‘I was able to walk for 24 hours after the accident; then I was paralysed’
A farm accident may have left Kerrie Leonard in a wheelchair; but it has never stopped her achieving her goals.
The Meath farmer’s daughter was just six years of age when she sustained life-changing injuries in May, 1997.
“I was in a tractor cab, holding onto the handle. I was sitting on the hub of the wheel; bouncing up and down to keep myself occupied, when I lost my grip. There was no door on the tractor and I fell out,” she told AgriLand at a recent EmbraceFARM accident survivors’ conference in Portlaoise.
“We were all out on the farm, and I was with a farmhand. He thought I was in front of the tractor, and reversed, but I was actually behind. I remember that part but nothing of what happened afterwards,” she said.
He picked me up, and put me back in the cab and brought me home. I was blind for 30 seconds but it felt longer than that.
When her sight returned, she could see that her right armpit had split open, with the socket visible.
She spent eight weeks in Our Lady’s Hospital for Sick Children, Crumlin, and a further eight weeks at the National Rehabilitation Hospital in Dun Laoghaire where she worked through a series of tasks so that she could adjust to life in a wheelchair.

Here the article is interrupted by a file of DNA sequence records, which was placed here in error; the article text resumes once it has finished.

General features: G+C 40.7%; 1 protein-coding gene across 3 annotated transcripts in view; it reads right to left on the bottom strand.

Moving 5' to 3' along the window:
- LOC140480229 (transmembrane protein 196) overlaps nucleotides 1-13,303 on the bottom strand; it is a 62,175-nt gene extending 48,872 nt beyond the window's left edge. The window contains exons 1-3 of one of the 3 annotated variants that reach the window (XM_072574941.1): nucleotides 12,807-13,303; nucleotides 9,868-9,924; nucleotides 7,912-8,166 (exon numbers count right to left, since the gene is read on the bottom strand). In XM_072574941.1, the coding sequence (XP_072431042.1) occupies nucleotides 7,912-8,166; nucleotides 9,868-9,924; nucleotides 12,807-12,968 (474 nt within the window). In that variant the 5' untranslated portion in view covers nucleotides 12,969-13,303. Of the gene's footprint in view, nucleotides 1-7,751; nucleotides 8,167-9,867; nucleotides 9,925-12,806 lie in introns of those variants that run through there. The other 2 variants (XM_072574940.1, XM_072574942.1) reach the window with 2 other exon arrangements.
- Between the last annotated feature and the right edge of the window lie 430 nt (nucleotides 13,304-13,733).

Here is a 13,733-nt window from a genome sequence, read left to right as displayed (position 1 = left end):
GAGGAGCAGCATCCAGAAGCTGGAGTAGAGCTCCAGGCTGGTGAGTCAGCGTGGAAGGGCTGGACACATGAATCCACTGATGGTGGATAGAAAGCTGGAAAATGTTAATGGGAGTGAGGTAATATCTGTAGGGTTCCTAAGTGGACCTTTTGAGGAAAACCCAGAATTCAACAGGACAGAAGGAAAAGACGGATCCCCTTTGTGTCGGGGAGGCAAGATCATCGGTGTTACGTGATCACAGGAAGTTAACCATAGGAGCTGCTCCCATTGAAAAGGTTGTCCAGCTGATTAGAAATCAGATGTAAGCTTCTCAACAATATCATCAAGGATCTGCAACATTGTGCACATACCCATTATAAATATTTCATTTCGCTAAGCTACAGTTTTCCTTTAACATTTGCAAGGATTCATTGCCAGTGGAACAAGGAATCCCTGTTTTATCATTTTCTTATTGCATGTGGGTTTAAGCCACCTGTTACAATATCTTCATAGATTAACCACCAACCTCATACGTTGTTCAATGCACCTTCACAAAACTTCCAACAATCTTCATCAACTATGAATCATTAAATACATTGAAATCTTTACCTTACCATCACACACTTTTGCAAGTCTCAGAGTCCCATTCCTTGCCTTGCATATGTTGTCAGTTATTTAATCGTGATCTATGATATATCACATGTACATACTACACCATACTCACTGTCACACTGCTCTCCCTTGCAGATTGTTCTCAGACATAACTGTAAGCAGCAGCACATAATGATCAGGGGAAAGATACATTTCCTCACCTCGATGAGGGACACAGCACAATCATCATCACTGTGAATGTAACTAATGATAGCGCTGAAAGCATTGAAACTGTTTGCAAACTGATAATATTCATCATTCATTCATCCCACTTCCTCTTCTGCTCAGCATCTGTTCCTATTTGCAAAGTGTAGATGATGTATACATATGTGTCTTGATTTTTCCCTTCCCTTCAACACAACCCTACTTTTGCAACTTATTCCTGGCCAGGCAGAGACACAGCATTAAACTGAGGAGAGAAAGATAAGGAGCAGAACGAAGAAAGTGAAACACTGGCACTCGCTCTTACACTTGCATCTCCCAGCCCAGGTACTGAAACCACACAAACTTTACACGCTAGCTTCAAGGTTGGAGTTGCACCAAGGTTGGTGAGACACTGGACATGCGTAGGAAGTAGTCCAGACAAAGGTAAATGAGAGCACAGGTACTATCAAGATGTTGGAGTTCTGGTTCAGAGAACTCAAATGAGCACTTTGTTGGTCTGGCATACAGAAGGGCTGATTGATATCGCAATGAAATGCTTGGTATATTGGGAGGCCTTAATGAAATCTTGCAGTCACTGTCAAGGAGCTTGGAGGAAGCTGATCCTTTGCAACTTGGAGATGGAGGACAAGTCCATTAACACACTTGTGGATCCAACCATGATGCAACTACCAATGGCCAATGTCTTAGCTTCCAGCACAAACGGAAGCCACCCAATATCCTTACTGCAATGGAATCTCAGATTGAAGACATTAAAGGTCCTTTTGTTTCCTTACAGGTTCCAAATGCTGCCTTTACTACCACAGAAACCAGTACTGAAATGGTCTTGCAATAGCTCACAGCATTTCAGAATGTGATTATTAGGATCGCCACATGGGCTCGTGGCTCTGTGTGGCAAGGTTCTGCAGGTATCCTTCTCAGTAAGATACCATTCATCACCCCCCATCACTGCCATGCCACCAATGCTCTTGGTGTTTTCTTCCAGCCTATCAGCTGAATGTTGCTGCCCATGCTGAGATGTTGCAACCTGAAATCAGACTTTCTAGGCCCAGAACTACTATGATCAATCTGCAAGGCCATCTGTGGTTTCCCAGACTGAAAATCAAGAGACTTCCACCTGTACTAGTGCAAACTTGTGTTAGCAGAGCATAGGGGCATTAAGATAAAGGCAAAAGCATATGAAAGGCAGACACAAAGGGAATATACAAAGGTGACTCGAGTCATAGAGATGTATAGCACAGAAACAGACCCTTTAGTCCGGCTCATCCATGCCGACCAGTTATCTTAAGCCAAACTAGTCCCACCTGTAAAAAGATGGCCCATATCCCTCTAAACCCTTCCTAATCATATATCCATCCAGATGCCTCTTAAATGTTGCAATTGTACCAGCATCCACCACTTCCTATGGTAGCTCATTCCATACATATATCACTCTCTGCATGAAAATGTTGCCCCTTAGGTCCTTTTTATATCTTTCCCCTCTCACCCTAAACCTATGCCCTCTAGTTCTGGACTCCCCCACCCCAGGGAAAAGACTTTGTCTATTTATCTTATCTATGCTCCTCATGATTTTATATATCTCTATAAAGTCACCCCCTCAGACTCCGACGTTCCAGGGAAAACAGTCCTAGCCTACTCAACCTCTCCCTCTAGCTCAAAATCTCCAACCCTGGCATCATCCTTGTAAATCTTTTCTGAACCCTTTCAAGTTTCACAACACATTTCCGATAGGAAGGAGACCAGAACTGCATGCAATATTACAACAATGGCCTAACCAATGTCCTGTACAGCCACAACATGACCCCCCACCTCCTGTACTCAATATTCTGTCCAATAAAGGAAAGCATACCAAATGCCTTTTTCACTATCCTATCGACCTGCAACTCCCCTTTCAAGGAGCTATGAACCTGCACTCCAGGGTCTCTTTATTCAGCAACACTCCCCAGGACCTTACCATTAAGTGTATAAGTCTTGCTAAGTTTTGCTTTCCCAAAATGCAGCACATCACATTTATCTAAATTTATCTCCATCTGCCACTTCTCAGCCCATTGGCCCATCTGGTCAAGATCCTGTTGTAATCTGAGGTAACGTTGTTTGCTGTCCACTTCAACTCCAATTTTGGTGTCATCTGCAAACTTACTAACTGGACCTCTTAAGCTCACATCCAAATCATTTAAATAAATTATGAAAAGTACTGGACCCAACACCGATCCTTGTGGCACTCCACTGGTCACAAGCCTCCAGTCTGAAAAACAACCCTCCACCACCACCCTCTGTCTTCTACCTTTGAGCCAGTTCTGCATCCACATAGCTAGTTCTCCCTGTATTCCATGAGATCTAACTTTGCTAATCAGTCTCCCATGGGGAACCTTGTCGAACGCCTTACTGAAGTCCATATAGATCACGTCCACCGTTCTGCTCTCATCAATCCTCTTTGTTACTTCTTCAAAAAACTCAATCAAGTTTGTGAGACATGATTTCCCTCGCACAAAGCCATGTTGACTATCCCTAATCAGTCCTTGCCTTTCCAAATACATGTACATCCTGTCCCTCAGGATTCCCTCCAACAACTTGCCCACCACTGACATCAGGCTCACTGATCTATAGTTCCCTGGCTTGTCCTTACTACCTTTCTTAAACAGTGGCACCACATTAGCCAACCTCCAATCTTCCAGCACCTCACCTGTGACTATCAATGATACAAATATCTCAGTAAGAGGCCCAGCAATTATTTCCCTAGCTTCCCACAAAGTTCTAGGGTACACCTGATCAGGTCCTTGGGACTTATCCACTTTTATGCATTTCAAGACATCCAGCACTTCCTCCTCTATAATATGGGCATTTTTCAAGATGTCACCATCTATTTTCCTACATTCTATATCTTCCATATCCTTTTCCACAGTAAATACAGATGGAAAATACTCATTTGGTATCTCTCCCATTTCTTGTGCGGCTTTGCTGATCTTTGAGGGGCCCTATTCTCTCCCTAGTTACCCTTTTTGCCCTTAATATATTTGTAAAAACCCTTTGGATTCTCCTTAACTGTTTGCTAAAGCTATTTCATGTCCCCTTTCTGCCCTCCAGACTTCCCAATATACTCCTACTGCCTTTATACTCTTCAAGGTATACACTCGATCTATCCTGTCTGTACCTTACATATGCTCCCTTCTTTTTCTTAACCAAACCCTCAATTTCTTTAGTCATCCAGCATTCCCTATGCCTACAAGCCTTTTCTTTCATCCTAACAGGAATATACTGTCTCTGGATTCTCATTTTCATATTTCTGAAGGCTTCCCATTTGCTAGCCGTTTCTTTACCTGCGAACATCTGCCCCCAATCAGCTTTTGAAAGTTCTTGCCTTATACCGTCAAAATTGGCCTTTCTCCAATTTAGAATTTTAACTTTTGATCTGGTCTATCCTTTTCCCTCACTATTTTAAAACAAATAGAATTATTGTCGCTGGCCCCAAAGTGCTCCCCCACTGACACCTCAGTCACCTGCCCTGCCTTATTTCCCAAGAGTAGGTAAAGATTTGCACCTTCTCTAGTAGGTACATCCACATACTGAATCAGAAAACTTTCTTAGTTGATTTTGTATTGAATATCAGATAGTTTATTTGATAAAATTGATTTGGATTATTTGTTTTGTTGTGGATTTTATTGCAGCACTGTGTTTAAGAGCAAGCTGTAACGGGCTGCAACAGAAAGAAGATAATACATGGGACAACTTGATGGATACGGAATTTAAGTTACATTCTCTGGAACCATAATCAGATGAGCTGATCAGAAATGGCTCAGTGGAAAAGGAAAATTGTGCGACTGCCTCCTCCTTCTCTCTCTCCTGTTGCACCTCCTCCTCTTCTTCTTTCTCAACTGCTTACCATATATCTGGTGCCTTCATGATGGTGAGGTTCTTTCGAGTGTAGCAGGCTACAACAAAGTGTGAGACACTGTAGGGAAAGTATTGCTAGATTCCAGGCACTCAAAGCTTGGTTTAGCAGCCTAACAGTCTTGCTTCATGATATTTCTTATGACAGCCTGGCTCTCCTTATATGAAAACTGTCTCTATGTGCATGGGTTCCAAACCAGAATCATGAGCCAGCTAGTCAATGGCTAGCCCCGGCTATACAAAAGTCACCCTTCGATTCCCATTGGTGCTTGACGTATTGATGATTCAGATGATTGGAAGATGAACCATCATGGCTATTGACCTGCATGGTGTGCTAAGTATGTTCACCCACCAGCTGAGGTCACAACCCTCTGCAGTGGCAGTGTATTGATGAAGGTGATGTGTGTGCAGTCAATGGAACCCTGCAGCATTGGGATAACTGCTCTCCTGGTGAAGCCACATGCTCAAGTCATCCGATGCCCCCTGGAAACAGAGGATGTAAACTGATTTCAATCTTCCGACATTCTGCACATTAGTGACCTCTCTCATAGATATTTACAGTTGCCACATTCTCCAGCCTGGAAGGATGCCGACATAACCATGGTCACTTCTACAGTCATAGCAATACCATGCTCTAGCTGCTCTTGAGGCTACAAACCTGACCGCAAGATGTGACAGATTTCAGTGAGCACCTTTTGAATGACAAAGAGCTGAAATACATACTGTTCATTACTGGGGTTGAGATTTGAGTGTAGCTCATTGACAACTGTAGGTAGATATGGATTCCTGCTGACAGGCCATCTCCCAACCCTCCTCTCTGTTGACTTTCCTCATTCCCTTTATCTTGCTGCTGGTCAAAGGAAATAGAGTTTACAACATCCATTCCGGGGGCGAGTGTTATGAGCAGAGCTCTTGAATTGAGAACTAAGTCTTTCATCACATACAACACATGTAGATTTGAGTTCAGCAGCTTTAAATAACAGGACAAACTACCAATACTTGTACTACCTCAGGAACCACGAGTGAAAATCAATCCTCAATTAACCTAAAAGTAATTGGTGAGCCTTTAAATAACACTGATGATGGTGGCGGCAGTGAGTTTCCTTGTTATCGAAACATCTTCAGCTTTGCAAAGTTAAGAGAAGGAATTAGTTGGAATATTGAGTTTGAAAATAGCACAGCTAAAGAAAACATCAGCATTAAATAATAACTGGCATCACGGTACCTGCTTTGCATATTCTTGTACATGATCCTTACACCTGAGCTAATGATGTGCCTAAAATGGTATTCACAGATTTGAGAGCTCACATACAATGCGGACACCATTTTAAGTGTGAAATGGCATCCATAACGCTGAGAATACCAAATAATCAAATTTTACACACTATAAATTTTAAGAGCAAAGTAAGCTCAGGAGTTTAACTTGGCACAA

“It was almost a distraction for me to be absorbing that kind of information – getting from the bed to the chair and dressing myself,” she said.
She returned to the family home where her parents had a lift installed as well as widening doors. She also went back to her primary school which was very supportive.
Leading a full life
“I was stoic and adapted straight away. The only time things would get to me would be when I was trying to go out with friends, and the wheelchair got in the way.”
Her teenage years brought difficulties as she created a sense of distance between herself and other people, but by the time she was 17, she was in a better frame of mind.
“I realised that wasn’t helping anyone. I did my Leaving Cert and repeated it. I went to college, and dropped out after a year. Then I worked in logistics at the 2012 London Olympics, based in the east-end which was very wheelchair accessible.”
She returned home and did a degree in equine studies. “There wasn’t any handling of animals involved. It involved theory and creating a potential successful business,” she said.
Now working for an IT company in Limerick, she leads a full life.
“I find with most problems, that if you stand back and look at them long enough, you can figure out a solution. Certain things can be frustrating but you figure out how to get around them,” she said.
If you wake up one day and something serious happens – it doesn’t have to be a disability, it could be bankruptcy or losing a loved one – but, you have to live your life from that point on. I thought to myself ‘This is your life; what do you want to do with it?’ Everyone has their own set of circumstances; it’s all about your attitude.
“When I’m on my porch in 50 years’ time, looking back, I will always regret the things I said ‘no’ to. So it’s a double-edged sword. I say ‘yes’ to everything, even to speaking at this conference,” she concluded.